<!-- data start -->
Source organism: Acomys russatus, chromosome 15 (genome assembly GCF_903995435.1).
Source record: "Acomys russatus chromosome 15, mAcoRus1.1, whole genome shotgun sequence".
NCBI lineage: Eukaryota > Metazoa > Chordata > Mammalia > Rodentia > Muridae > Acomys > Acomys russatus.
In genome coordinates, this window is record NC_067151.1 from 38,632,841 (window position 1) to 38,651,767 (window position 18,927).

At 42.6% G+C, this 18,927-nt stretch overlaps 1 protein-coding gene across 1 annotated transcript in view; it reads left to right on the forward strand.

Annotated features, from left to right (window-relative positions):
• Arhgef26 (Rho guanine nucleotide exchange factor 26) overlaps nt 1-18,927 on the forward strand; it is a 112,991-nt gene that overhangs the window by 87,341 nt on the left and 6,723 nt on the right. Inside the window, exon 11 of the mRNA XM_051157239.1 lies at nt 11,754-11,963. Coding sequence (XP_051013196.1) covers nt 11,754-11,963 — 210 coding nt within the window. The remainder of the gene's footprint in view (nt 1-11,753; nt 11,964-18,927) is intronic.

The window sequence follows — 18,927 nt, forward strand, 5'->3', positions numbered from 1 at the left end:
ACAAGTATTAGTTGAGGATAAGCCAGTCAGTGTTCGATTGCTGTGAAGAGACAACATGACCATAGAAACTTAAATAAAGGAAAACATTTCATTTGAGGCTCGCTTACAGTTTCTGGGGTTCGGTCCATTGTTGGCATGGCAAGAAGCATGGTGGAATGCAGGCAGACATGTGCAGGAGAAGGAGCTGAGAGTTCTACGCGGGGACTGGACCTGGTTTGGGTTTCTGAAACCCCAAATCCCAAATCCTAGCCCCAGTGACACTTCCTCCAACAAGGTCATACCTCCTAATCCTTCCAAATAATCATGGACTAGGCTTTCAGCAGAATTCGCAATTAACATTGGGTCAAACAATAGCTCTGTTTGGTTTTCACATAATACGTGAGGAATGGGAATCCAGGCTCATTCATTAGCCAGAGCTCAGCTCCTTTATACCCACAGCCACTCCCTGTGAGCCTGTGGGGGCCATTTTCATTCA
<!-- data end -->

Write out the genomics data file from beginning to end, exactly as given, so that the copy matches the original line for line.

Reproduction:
Source organism: Acomys russatus, chromosome 15 (genome assembly GCF_903995435.1).
Source record: "Acomys russatus chromosome 15, mAcoRus1.1, whole genome shotgun sequence".
NCBI lineage: Eukaryota > Metazoa > Chordata > Mammalia > Rodentia > Muridae > Acomys > Acomys russatus.
In genome coordinates, this window is record NC_067151.1 from 38,632,841 (window position 1) to 38,651,767 (window position 18,927).

At 42.6% G+C, this 18,927-nt stretch overlaps 1 protein-coding gene across 1 annotated transcript in view; it reads left to right on the forward strand.

Annotated features, from left to right (window-relative positions):
• Arhgef26 (Rho guanine nucleotide exchange factor 26) overlaps nt 1-18,927 on the forward strand; it is a 112,991-nt gene that overhangs the window by 87,341 nt on the left and 6,723 nt on the right. Inside the window, exon 11 of the mRNA XM_051157239.1 lies at nt 11,754-11,963. Coding sequence (XP_051013196.1) covers nt 11,754-11,963 — 210 coding nt within the window. The remainder of the gene's footprint in view (nt 1-11,753; nt 11,964-18,927) is intronic.

The window sequence follows — 18,927 nt, forward strand, 5'->3', positions numbered from 1 at the left end:
ACAAGTATTAGTTGAGGATAAGCCAGTCAGTGTTCGATTGCTGTGAAGAGACAACATGACCATAGAAACTTAAATAAAGGAAAACATTTCATTTGAGGCTCGCTTACAGTTTCTGGGGTTCGGTCCATTGTTGGCATGGCAAGAAGCATGGTGGAATGCAGGCAGACATGTGCAGGAGAAGGAGCTGAGAGTTCTACGCGGGGACTGGACCTGGTTTGGGTTTCTGAAACCCCAAATCCCAAATCCTAGCCCCAGTGACACTTCCTCCAACAAGGTCATACCTCCTAATCCTTCCAAATAATCATGGACTAGGCTTTCAGCAGAATTCGCAATTAACATTGGGTCAAACAATAGCTCTGTTTGGTTTTCACATAATACGTGAGGAATGGGAATCCAGGCTCATTCATTAGCCAGAGCTCAGCTCCTTTATACCCACAGCCACTCCCTGTGAGCCTGTGGGGGCCATTTTCATTCA